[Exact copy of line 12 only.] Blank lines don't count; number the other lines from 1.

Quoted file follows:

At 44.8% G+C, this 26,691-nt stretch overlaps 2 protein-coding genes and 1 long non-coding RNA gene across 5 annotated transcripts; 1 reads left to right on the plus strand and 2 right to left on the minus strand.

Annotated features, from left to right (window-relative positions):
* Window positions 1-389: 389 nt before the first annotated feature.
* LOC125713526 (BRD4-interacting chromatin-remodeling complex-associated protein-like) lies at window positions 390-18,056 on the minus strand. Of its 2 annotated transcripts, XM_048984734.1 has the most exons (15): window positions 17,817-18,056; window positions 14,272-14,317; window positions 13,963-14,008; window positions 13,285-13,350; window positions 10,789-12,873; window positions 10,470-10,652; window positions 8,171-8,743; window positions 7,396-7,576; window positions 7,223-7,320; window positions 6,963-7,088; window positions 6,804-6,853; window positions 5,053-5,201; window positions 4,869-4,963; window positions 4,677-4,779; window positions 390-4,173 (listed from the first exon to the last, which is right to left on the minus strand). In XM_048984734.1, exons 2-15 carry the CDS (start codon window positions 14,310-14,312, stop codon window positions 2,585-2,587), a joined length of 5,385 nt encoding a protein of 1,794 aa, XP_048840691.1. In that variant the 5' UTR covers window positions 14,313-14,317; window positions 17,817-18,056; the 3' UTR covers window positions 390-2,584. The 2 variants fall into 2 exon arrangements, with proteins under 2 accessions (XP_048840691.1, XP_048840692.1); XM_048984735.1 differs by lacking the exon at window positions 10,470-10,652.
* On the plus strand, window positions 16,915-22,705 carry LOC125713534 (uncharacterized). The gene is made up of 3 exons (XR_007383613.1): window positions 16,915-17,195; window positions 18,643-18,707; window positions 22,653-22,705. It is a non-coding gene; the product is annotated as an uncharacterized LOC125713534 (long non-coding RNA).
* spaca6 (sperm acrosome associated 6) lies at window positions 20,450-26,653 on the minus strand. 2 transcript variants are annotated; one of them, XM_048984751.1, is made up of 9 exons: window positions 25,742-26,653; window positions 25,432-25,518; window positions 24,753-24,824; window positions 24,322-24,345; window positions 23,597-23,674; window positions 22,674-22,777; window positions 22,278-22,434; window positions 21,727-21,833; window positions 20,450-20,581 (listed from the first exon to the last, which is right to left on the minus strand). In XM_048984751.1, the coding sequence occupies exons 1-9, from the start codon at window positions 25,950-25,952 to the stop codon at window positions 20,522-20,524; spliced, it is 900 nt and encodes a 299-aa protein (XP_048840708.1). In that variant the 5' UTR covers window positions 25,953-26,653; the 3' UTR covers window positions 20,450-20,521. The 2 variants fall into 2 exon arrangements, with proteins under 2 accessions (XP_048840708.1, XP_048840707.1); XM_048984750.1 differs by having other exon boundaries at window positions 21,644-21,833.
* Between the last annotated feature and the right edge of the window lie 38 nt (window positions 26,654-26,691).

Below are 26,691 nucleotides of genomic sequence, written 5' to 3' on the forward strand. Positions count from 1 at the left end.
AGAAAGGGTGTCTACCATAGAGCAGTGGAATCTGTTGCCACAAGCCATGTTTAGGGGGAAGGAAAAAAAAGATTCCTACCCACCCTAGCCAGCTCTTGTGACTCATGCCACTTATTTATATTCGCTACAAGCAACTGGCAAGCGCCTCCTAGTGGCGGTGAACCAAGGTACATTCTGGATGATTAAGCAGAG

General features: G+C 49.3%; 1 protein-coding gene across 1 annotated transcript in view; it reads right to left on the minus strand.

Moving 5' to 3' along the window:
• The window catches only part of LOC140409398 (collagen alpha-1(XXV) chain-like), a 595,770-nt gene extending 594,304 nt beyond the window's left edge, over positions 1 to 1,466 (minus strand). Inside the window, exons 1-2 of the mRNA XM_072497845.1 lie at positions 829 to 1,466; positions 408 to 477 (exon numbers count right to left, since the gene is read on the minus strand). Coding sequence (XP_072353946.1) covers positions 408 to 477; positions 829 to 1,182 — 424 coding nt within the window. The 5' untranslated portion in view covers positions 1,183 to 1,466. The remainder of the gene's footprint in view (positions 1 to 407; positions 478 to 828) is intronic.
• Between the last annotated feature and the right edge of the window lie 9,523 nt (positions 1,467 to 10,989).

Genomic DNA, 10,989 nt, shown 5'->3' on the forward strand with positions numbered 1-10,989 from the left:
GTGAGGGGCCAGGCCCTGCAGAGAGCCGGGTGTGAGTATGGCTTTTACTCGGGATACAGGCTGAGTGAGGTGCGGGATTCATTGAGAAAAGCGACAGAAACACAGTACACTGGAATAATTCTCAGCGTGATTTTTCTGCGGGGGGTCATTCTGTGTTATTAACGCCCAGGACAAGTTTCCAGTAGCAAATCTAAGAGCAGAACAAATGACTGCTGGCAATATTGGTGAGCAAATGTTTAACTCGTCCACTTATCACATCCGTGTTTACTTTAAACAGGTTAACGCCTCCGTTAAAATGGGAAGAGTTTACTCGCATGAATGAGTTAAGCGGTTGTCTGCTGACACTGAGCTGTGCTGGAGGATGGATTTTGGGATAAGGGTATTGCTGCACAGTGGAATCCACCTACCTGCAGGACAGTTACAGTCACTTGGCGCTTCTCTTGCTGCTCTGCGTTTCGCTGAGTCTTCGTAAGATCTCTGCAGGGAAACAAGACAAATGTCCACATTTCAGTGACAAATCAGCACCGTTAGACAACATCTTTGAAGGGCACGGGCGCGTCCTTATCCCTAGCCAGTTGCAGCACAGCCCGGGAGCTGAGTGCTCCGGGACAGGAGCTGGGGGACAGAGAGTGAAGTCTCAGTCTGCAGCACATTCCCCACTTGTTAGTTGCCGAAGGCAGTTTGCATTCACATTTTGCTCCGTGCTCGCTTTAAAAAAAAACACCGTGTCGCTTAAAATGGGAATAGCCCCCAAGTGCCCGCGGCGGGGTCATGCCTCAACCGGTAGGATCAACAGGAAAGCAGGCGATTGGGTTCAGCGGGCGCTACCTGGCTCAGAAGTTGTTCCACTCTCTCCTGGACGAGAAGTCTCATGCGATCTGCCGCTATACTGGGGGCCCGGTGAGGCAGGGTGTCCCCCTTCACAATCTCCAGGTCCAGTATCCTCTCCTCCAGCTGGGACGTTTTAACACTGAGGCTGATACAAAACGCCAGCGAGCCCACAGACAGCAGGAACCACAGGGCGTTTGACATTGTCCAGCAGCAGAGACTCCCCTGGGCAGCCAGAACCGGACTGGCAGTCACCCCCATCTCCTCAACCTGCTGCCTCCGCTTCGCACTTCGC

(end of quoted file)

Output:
• The window catches only part of LOC140409398 (collagen alpha-1(XXV) chain-like), a 595,770-nt gene extending 594,304 nt beyond the window's left edge, over positions 1 to 1,466 (minus strand). Inside the window, exons 1-2 of the mRNA XM_072497845.1 lie at positions 829 to 1,466; positions 408 to 477 (exon numbers count right to left, since the gene is read on the minus strand). Coding sequence (XP_072353946.1) covers positions 408 to 477; positions 829 to 1,182 — 424 coding nt within the window. The 5' untranslated portion in view covers positions 1,183 to 1,466. The remainder of the gene's footprint in view (positions 1 to 407; positions 478 to 828) is intronic.